A fundamental tenet of visual science is that the detailed properties of visual systems are not capricious accidents, but are closely matched by evolution and neonatal experience to the environments and lifestyles in which those visual systems must work. This has been shown most convincingly for fish and insects. For mammalian vision, however, this tenet is based more upon theoretical arguments than upon direct observations. Here, we describe experiments that require human observers to discriminate between pictures of slightly different faces or objects. These are produced by a morphing technique that allows small, quantifiable changes to be made in the stimulus images. The independent variable is designed to give increasing deviation from natural visual scenes, and is a measure of the Fourier composition of the image (its second-order statistics). Performance in these tests was best when the pictures had natural second-order spatial statistics, and degraded when the images were made less natural. Furthermore, performance can be explained with a simple model of contrast coding, based upon the properties of simple cells in the mammalian visual cortex. The findings thus provide direct empirical support for the notion that human spatial vision is optimised to the second-order statistics of the optical environment.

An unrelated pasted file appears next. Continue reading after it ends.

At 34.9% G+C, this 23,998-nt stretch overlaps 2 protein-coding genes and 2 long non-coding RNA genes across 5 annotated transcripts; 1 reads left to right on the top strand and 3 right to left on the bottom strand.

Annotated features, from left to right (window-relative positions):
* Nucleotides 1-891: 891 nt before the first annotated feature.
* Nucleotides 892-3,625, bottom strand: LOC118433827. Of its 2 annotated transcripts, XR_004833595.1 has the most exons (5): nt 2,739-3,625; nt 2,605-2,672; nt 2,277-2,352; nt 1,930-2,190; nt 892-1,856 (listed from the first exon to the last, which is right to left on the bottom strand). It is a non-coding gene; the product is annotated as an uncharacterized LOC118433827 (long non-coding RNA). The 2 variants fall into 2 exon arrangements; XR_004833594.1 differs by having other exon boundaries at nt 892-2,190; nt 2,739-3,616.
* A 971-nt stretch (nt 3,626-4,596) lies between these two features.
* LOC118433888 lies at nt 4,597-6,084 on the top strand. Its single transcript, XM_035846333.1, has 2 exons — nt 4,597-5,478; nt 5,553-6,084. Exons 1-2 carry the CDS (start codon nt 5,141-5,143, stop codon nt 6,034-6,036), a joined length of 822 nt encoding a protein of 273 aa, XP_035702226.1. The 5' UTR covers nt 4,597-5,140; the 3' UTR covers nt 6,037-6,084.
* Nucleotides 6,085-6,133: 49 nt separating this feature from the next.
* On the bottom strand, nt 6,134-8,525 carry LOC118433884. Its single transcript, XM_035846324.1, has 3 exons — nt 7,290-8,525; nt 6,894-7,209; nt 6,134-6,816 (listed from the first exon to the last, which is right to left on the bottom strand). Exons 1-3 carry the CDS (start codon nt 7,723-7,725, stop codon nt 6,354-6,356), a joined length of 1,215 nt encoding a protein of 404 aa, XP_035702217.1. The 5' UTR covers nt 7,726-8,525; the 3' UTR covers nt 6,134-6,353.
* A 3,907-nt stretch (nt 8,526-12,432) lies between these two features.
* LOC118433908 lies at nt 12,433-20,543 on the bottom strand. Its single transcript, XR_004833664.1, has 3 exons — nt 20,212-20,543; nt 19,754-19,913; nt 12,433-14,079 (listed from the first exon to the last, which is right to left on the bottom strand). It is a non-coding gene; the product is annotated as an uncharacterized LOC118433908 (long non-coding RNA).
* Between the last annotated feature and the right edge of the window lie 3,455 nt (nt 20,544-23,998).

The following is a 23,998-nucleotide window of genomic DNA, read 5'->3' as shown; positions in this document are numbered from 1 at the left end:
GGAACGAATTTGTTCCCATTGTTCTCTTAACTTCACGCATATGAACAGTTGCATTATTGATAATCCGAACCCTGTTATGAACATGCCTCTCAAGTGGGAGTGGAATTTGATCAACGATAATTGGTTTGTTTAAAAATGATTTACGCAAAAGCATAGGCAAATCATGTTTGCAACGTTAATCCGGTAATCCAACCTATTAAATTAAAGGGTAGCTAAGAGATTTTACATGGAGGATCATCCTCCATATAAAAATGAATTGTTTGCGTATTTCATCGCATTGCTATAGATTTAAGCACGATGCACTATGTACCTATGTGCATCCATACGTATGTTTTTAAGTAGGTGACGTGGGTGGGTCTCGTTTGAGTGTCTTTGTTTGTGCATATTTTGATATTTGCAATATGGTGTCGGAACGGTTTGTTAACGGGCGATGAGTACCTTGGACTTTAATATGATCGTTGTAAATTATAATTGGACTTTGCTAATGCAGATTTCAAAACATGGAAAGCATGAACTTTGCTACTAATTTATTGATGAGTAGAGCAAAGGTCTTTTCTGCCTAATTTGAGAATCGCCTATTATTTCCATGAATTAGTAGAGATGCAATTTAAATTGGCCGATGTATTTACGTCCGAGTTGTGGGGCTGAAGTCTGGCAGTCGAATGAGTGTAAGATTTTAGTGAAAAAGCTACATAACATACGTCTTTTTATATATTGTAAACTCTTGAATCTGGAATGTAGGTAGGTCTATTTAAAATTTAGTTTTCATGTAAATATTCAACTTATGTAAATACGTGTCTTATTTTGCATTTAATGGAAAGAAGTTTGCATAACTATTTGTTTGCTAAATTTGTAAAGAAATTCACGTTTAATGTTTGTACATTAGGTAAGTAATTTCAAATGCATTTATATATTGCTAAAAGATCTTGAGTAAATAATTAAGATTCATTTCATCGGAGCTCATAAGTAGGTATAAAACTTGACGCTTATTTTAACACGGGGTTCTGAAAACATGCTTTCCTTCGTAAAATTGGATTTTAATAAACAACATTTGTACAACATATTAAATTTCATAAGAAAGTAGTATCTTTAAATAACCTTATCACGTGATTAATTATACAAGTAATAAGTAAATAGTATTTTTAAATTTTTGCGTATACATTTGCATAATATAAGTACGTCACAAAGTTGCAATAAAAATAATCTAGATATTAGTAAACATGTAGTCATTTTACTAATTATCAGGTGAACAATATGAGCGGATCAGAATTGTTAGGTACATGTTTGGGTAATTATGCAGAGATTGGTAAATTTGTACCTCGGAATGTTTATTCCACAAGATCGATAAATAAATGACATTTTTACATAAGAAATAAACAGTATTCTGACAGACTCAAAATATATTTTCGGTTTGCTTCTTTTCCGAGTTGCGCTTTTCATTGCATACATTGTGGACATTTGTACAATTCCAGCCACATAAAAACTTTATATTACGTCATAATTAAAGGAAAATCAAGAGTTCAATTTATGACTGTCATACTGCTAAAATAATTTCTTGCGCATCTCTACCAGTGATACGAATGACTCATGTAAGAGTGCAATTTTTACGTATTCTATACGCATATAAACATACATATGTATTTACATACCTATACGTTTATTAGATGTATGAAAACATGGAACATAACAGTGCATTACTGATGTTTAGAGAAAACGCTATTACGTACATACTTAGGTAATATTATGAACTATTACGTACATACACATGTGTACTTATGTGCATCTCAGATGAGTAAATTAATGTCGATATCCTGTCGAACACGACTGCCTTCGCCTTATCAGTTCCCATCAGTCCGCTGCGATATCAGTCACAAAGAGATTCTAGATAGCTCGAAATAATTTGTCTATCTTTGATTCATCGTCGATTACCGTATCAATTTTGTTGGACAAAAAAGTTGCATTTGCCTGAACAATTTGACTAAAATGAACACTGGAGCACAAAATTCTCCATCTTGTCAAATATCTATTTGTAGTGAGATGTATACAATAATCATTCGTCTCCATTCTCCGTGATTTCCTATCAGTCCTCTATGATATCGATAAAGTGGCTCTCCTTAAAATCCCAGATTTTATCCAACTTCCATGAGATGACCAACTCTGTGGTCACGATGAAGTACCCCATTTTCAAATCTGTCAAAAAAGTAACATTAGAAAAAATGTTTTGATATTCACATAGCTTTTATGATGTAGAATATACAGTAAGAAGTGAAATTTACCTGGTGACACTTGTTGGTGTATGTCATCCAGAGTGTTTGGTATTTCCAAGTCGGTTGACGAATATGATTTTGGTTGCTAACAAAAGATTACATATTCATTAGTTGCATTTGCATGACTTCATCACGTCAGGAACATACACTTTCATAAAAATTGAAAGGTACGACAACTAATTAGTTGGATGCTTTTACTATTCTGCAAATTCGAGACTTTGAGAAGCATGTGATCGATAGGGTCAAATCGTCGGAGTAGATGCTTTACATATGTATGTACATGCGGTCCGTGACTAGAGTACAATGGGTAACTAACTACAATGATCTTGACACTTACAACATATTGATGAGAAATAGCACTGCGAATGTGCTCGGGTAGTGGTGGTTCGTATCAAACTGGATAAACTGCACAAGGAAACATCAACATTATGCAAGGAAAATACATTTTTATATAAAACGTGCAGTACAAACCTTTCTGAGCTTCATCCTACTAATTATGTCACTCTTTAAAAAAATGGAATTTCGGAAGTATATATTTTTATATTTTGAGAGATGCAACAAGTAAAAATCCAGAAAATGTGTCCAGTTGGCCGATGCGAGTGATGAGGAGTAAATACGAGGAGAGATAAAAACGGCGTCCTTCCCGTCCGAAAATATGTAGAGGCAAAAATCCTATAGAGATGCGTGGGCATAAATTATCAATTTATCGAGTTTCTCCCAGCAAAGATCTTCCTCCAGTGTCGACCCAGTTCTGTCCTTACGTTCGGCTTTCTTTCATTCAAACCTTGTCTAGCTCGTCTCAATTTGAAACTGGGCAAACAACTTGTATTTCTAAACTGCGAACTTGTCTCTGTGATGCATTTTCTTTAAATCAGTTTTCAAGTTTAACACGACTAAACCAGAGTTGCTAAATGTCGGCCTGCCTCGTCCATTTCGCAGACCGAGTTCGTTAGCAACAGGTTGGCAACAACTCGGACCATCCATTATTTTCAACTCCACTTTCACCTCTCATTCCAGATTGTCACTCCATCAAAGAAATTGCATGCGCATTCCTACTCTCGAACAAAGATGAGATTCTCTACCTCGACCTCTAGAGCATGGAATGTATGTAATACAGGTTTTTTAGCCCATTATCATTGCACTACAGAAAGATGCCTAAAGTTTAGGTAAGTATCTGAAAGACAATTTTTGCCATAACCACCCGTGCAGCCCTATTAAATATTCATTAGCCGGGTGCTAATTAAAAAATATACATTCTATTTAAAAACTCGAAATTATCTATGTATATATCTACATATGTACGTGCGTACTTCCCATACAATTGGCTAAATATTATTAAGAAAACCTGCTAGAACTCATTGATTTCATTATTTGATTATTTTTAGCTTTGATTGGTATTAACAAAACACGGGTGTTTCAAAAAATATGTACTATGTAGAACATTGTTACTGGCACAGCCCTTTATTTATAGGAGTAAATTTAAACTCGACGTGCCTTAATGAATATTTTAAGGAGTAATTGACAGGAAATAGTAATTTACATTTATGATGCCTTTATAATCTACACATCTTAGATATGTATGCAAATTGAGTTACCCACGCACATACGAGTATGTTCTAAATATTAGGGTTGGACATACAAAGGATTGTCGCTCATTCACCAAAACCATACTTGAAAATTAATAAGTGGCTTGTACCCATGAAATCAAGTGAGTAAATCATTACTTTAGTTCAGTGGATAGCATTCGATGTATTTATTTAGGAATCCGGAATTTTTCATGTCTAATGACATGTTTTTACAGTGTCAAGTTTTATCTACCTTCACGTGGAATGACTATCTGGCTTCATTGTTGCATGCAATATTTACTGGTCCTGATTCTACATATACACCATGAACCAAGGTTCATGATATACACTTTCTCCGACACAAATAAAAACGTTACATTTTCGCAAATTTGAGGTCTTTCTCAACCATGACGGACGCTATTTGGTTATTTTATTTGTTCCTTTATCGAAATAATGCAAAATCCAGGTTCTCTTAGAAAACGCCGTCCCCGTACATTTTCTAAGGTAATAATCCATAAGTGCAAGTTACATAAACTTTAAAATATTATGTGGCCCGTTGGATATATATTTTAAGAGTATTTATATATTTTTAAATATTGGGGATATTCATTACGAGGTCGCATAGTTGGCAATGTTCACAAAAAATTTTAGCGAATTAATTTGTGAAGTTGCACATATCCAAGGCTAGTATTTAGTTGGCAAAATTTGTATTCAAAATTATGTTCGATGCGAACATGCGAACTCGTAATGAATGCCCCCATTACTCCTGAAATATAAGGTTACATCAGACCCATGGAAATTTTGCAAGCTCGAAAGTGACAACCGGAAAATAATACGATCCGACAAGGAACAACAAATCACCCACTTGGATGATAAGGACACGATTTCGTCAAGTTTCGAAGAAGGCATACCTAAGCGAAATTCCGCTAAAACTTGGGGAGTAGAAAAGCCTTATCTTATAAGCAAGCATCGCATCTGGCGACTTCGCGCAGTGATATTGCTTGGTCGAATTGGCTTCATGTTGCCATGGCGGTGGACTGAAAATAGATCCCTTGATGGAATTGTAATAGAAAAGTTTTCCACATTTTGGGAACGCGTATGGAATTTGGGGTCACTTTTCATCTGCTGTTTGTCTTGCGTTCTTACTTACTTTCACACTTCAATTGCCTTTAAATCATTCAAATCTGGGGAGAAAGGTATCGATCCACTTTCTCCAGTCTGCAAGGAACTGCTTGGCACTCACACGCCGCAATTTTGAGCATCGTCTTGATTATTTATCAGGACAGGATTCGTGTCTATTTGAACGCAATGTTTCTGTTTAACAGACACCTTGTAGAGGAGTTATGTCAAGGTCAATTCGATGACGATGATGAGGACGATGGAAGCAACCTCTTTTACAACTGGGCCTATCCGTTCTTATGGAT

Párraga, C. A., Troscianko, T., & Tolhurst, D. J. (2000). The human visual system is optimised for processing the spatial information in natural visual images. Current Biology, 10(1), 35–38. https://doi.org/10.1016/S0960-9822(99)00262-6